A week after playing with just three wide receivers, the Ravens could suddenly be crowded at the position.
Wide receiver Jacoby Jones is making progress, and could return for the first time since Week 1 this Sunday against Green Bay.
So what effect will he have when he comes back?
"Any time you get a guy like Jacoby back, if he's healthy, it's definitely going to help your game out a little bit just because of the speed he has and the problems he creates for defenses just because of that, and stretching the field and all that stuff," quarterback Joe Flacco said.
Jones' presence on the field makes safeties careful not to give him too much freedom to outrun cornerbacks, and it could open up more plays to be made in the middle of the field, particularly by the tight ends.
Jones finished last season showing his value as a deep-ball playmaker. He caught* *a 70-yard touchdown in the Denver divisional playoff and a 56-yard touchdown in Super Bowl XLVII.
As the Ravens' No. 2 receiver, Jones started off this season hot. He was targeted by four passes and made three catches for 24 yards in the first half in Denver before safety Bryden Trawick ran into him while Jones was trying to field a punt.
That's when rookie free agent Marlon Brown got his chance. Brown has 14 catches for 150 yards and three touchdowns, and showed his potential as a big-bodied wideout who can play outside or in the slot. He has good chemistry with Flacco.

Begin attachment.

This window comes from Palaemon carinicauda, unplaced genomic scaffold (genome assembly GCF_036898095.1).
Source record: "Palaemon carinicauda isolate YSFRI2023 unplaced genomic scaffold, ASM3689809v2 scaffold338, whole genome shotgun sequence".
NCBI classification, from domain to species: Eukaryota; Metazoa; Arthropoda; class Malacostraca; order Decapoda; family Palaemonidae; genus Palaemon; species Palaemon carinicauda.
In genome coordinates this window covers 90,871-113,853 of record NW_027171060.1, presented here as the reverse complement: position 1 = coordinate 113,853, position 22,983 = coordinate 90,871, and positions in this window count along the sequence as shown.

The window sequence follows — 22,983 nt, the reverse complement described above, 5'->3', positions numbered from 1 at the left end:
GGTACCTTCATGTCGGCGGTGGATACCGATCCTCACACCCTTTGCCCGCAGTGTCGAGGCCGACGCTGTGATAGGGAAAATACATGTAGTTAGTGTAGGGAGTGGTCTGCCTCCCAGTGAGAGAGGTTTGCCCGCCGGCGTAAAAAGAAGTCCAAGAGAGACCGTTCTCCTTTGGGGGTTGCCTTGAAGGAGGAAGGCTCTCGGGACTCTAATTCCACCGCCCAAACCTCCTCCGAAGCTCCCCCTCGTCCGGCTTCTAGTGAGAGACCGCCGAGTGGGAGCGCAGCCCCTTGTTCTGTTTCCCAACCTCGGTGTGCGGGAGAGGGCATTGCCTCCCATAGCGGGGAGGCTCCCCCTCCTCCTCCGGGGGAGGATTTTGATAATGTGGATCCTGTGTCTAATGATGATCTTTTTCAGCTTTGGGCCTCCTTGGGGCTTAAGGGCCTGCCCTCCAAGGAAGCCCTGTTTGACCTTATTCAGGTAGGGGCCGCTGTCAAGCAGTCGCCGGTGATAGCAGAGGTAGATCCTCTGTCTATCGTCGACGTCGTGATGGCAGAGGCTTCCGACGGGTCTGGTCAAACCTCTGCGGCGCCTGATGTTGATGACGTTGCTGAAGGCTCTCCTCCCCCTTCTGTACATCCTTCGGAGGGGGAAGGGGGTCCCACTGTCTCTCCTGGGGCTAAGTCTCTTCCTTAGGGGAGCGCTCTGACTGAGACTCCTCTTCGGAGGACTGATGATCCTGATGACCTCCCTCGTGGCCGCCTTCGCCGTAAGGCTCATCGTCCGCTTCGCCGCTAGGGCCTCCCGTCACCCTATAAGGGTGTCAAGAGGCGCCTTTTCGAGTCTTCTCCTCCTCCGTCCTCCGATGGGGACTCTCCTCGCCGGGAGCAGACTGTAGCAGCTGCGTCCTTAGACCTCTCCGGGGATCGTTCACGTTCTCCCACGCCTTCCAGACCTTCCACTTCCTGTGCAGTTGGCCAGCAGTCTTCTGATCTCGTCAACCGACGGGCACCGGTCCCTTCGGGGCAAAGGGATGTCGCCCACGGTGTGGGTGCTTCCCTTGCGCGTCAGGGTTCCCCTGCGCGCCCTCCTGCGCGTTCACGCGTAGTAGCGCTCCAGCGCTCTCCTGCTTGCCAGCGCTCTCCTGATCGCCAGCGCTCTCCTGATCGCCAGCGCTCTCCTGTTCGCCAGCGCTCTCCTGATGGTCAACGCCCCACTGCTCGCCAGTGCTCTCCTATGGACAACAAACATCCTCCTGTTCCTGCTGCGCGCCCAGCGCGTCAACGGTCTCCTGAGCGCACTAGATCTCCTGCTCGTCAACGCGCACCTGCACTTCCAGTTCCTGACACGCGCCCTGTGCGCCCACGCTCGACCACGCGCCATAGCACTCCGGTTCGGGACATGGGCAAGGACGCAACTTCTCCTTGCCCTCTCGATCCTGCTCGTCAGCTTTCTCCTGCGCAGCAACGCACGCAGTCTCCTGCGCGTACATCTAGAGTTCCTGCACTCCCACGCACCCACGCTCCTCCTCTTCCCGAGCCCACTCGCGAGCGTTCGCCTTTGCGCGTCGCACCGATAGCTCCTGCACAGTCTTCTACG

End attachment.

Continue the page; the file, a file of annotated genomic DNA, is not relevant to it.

Then Brown sat out last week in Miami, opening the door for Tandon Doss. Doss had a big day with three catches for 58 yards, including a crucial 40-yarder.
A thigh injury to veteran Brandon Stokley that knocked him out of the past two games created an opportunity for Deonte Thompson, who missed almost the entire preseason and first three regular-season games with a sprained foot. Thompson (six catches for 61 yards) has added explosiveness and solid route running in the slot to the Ravens offense.
So now who plays and where with Jones back?
"Everybody is different and brings something different to the table," Brown said. "When everybody is back it's going to be a nice rotation for us. Everybody is going to be fresh and ready to play."
The Ravens went into training camp with a stable full of young, talented receivers and are now seeing the fruits of that work pay off. They've all played significant minutes during the regular season due to injuries, which benefits them going forward.
"I think it's going to help us out in the long-run that we've had to lean on some guys that we didn't anticipate leaning on because now they have some experience, and they have some confidence in themselves," Flacco said.
To this point, the Ravens' passing offense has been inconsistent with Torrey Smith for the most part carrying the wide receivers. The Ravens are averaging 253 passing yards per game, ranked 14th in the NFL.
However, the Packers defense's weakness is against the pass, where they are ranked 26th in the NFL (288.8 yards per game). With top pass rusher Clay Matthews (thumb) out, Flacco may have more time.
And he could be looking at a full arsenal of wide receivers for the first time this year.
"Even if it doesn't show up consistently on Sundays that we've gotten better each week, we are," Flacco said. "And we're going to get healthier. I think a lot of things are going to come together at one time."